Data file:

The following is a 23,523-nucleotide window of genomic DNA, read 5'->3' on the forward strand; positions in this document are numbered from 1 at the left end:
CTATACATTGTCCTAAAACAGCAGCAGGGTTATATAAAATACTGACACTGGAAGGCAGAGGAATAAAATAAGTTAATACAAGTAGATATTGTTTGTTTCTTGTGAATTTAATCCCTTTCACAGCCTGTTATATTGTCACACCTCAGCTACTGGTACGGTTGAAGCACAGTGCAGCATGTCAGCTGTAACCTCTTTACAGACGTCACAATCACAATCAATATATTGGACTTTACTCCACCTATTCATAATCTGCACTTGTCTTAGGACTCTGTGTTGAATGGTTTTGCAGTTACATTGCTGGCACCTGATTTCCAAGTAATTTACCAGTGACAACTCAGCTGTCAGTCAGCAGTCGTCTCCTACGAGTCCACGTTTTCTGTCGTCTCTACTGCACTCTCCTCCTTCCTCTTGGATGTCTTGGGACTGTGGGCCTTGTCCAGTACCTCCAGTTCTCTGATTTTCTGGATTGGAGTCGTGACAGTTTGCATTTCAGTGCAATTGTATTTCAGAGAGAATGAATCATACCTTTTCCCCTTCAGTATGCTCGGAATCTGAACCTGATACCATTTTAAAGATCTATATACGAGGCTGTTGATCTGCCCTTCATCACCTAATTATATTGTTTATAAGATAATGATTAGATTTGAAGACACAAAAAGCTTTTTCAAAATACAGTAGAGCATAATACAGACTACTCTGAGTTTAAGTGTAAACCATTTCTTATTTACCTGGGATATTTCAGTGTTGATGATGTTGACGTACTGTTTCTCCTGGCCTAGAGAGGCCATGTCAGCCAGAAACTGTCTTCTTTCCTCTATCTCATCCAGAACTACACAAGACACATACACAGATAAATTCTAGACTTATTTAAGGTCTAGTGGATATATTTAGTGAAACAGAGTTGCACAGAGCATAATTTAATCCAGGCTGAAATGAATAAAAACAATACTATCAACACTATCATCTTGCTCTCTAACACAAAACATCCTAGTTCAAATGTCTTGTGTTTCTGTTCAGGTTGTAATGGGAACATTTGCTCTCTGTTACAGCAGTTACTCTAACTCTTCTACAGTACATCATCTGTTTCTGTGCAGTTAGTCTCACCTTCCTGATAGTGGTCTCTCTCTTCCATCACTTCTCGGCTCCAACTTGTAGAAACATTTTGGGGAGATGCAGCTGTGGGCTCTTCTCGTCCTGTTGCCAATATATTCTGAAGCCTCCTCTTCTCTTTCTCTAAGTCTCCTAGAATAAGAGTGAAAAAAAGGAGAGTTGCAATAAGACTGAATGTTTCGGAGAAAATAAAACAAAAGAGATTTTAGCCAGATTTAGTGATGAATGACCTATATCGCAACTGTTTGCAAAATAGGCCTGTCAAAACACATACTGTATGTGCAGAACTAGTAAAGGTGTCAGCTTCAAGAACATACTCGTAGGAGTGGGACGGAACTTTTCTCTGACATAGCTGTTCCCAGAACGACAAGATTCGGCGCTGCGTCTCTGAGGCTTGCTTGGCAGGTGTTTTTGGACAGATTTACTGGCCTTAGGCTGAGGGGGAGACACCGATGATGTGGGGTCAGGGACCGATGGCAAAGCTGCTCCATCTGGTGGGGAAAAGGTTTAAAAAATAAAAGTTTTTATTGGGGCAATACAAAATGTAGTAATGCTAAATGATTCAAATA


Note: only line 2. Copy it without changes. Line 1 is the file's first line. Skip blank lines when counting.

CTATACATTGTCCTAAAACAGCAGCAGGGTTATATAAAATACTGACACTGGAAGGCAGAGGAATAAAATAAGTTAATACAAGTAGATATTGTTTGTTTCTTGTGAATTTAATCCCTTTCACAGCCTGTTATATTGTCACACCTCAGCTACTGGTACGGTTGAAGCACAGTGCAGCATGTCAGCTGTAACCTCTTTACAGACGTCACAATCACAATCAATATATTGGACTTTACTCCACCTATTCATAATCTGCACTTGTCTTAGGACTCTGTGTTGAATGGTTTTGCAGTTACATTGCTGGCACCTGATTTCCAAGTAATTTACCAGTGACAACTCAGCTGTCAGTCAGCAGTCGTCTCCTACGAGTCCACGTTTTCTGTCGTCTCTACTGCACTCTCCTCCTTCCTCTTGGATGTCTTGGGACTGTGGGCCTTGTCCAGTACCTCCAGTTCTCTGATTTTCTGGATTGGAGTCGTGACAGTTTGCATTTCAGTGCAATTGTATTTCAGAGAGAATGAATCATACCTTTTCCCCTTCAGTATGCTCGGAATCTGAACCTGATACCATTTTAAAGATCTATATACGAGGCTGTTGATCTGCCCTTCATCACCTAATTATATTGTTTATAAGATAATGATTAGATTTGAAGACACAAAAAGCTTTTTCAAAATACAGTAGAGCATAATACAGACTACTCTGAGTTTAAGTGTAAACCATTTCTTATTTACCTGGGATATTTCAGTGTTGATGATGTTGACGTACTGTTTCTCCTGGCCTAGAGAGGCCATGTCAGCCAGAAACTGTCTTCTTTCCTCTATCTCATCCAGAACTACACAAGACACATACACAGATAAATTCTAGACTTATTTAAGGTCTAGTGGATATATTTAGTGAAACAGAGTTGCACAGAGCATAATTTAATCCAGGCTGAAATGAATAAAAACAATACTATCAACACTATCATCTTGCTCTCTAACACAAAACATCCTAGTTCAAATGTCTTGTGTTTCTGTTCAGGTTGTAATGGGAACATTTGCTCTCTGTTACAGCAGTTACTCTAACTCTTCTACAGTACATCATCTGTTTCTGTGCAGTTAGTCTCACCTTCCTGATAGTGGTCTCTCTCTTCCATCACTTCTCGGCTCCAACTTGTAGAAACATTTTGGGGAGATGCAGCTGTGGGCTCTTCTCGTCCTGTTGCCAATATATTCTGAAGCCTCCTCTTCTCTTTCTCTAAGTCTCCTAGAATAAGAGTGAAAAAAAGGAGAGTTGCAATAAGACTGAATGTTTCGGAGAAAATAAAACAAAAGAGATTTTAGCCAGATTTAGTGATGAATGACCTATATCGCAACTGTTTGCAAAATAGGCCTGTCAAAACACATACTGTATGTGCAGAACTAGTAAAGGTGTCAGCTTCAAGAACATACTCGTAGGAGTGGGACGGAACTTTTCTCTGACATAGCTGTTCCCAGAACGACAAGATTCGGCGCTGCGTCTCTGAGGCTTGCTTGGCAGGTGTTTTTGGACAGATTTACTGGCCTTAGGCTGAGGGGGAGACACCGATGATGTGGGGTCAGGGACCGATGGCAAAGCTGCTCCATCTGGTGGGGAAAAGGTTTAAAAAATAAAAGTTTTTATTGGGGCAATACAAAATGTAGTAATGCTAAATGATTCAAATA